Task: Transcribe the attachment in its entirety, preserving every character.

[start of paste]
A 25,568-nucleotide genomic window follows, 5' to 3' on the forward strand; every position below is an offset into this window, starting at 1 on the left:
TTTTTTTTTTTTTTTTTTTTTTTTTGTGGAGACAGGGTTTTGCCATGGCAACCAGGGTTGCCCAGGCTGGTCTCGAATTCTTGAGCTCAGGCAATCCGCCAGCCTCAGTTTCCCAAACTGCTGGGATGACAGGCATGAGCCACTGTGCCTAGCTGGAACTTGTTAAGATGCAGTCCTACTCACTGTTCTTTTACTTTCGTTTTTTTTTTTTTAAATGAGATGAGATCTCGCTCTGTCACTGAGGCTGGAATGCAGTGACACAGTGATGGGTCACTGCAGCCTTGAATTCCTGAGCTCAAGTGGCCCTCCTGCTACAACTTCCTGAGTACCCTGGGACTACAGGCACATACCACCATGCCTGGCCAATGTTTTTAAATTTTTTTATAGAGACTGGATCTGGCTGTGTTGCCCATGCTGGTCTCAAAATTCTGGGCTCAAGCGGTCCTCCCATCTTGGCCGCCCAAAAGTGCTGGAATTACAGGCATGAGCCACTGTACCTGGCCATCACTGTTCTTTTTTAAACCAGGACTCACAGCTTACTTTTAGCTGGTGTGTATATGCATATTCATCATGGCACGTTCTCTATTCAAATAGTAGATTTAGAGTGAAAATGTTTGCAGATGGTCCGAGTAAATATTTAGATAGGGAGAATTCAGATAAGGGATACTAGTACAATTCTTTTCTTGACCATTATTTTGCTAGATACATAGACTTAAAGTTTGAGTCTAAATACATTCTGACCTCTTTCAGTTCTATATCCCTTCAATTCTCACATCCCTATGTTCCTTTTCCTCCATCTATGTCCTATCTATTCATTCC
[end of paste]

A 25,568-nucleotide genomic window follows, 5' to 3' on the forward strand; every position below is an offset into this window, starting at 1 on the left:
TTTTTTTTTTTTTTTTTTTTTTTTTGTGGAGACAGGGTTTTGCCATGGCAACCAGGGTTGCCCAGGCTGGTCTCGAATTCTTGAGCTCAGGCAATCCGCCAGCCTCAGTTTCCCAAACTGCTGGGATGACAGGCATGAGCCACTGTGCCTAGCTGGAACTTGTTAAGATGCAGTCCTACTCACTGTTCTTTTACTTTCGTTTTTTTTTTTTTAAATGAGATGAGATCTCGCTCTGTCACTGAGGCTGGAATGCAGTGACACAGTGATGGGTCACTGCAGCCTTGAATTCCTGAGCTCAAGTGGCCCTCCTGCTACAACTTCCTGAGTACCCTGGGACTACAGGCACATACCACCATGCCTGGCCAATGTTTTTAAATTTTTTTATAGAGACTGGATCTGGCTGTGTTGCCCATGCTGGTCTCAAAATTCTGGGCTCAAGCGGTCCTCCCATCTTGGCCGCCCAAAAGTGCTGGAATTACAGGCATGAGCCACTGTACCTGGCCATCACTGTTCTTTTTTAAACCAGGACTCACAGCTTACTTTTAGCTGGTGTGTATATGCATATTCATCATGGCACGTTCTCTATTCAAATAGTAGATTTAGAGTGAAAATGTTTGCAGATGGTCCGAGTAAATATTTAGATAGGGAGAATTCAGATAAGGGATACTAGTACAATTCTTTTCTTGACCATTATTTTGCTAGATACATAGACTTAAAGTTTGAGTCTAAATACATTCTGACCTCTTTCAGTTCTATATCCCTTCAATTCTCACATCCCTATGTTCCTTTTCCTCCATCTATGTCCTATCTATTCATTCC